Second, Willis is investigating the calls Trump and others made to Georgia officials after the election. In court filings, Willis has cited a Georgia law prohibiting solicitation of voter fraud.

Third, prosecutors have continued efforts to send the names of potential Trump electors from Georgia to Washington. Prosecutors are interested in whether sending official Trump electors from battleground states was part of an organized effort to give Vice President Mike Pence reason to state that the outcome of the election was in doubt when he died on June 11, 2021.

Pence’s January 6 balancing act: taking on his role while wooing Trump voters

Two weeks ago, Willis filed a petition to solicit testimony from Boris Epshteyn, a lawyer who worked closely with Giuliani in the post-election era. The petition said Epshteyn “possesses unique knowledge” of “Trump campaign efforts to provide false voting certificates to former Vice President Michael Pence and others.”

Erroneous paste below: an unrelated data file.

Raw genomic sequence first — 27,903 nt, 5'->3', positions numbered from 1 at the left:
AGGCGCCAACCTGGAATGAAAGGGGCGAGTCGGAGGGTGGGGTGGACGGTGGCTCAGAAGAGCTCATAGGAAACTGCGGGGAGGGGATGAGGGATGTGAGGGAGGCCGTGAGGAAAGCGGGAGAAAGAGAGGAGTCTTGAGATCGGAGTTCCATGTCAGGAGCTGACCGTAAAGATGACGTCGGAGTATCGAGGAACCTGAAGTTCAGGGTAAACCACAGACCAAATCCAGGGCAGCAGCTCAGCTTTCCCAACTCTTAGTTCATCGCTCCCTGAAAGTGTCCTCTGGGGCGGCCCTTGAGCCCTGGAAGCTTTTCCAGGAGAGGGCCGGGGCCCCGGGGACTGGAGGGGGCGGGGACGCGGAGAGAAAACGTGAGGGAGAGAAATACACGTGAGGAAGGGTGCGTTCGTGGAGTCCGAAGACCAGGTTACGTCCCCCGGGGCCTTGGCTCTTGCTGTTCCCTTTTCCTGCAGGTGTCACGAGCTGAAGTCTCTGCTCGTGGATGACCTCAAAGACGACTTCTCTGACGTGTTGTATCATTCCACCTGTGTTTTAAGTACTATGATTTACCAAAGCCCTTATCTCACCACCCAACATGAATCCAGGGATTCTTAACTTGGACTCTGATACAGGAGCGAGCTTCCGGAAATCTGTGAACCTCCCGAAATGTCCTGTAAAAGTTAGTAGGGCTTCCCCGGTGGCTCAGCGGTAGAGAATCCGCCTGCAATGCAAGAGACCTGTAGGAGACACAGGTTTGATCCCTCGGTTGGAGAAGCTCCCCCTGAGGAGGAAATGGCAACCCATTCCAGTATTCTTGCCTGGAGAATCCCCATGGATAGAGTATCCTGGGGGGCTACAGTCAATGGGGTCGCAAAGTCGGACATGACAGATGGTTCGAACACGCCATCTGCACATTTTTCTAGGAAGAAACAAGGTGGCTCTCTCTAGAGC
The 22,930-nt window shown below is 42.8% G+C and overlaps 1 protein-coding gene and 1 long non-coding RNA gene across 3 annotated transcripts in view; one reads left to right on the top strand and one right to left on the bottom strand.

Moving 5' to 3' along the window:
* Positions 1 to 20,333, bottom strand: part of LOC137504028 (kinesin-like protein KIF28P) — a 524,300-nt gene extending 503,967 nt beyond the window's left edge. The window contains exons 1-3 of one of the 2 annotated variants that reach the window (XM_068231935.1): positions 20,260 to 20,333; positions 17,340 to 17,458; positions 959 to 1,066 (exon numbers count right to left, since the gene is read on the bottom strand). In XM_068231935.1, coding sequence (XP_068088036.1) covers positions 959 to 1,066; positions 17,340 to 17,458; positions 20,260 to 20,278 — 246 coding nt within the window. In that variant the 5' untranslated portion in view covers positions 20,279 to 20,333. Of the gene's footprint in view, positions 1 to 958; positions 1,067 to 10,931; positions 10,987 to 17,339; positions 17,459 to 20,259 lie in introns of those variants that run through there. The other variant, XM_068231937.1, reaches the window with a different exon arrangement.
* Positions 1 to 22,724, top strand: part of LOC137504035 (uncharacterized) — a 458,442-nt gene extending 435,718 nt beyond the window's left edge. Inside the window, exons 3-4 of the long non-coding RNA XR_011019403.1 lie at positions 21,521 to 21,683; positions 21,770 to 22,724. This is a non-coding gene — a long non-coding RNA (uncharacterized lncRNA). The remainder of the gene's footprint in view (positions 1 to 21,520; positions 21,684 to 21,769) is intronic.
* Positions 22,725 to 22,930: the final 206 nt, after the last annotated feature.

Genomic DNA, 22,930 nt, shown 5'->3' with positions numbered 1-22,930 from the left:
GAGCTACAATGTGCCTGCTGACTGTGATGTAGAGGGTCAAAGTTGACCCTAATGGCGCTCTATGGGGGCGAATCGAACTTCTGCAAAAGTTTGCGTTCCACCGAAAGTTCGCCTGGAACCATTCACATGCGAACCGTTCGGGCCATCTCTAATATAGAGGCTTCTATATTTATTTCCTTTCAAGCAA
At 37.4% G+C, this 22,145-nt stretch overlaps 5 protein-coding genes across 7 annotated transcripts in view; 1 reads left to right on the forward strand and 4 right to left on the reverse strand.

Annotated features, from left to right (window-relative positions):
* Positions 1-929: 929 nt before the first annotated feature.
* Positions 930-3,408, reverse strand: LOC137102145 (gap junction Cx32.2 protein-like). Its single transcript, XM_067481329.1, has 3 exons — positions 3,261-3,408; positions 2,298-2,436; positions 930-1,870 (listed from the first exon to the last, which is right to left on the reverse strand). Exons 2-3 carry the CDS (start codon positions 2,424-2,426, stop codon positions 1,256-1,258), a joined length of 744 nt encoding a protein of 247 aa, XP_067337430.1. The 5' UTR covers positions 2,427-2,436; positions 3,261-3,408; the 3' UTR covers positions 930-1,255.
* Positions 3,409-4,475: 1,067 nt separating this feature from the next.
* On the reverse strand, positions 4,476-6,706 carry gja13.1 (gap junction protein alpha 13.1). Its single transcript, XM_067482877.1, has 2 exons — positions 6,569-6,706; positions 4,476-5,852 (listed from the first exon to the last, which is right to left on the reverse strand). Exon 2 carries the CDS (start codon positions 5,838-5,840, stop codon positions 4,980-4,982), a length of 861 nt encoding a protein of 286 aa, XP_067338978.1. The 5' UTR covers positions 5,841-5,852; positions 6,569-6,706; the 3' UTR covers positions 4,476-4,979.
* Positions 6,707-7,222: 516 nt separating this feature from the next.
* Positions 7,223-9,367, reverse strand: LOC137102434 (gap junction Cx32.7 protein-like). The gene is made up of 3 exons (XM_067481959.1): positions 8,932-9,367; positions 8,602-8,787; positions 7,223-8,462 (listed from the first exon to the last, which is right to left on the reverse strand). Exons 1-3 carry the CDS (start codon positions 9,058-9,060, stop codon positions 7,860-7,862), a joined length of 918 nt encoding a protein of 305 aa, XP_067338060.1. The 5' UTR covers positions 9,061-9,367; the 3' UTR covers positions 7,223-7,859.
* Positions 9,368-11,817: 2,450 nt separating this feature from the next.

Last week, Epshteyn and Giuliani were among those asked in a federal subpoena for information about the plan to file lists of potential Trump electors from Georgia and other states.

Willis has added new items to her investigative agenda in recent weeks, including seeking detailed information about threats against a campaign worker.

In December 2020, according to their court filings, Trump allies pressured and threatened Ruby Freeman, a Fulton County election worker. Willis declined to comment on recent filings related to the pressure on Freeman other than to say, “I hate a bully. Of course, I think we would find it offensive to harass an election official to influence an election.”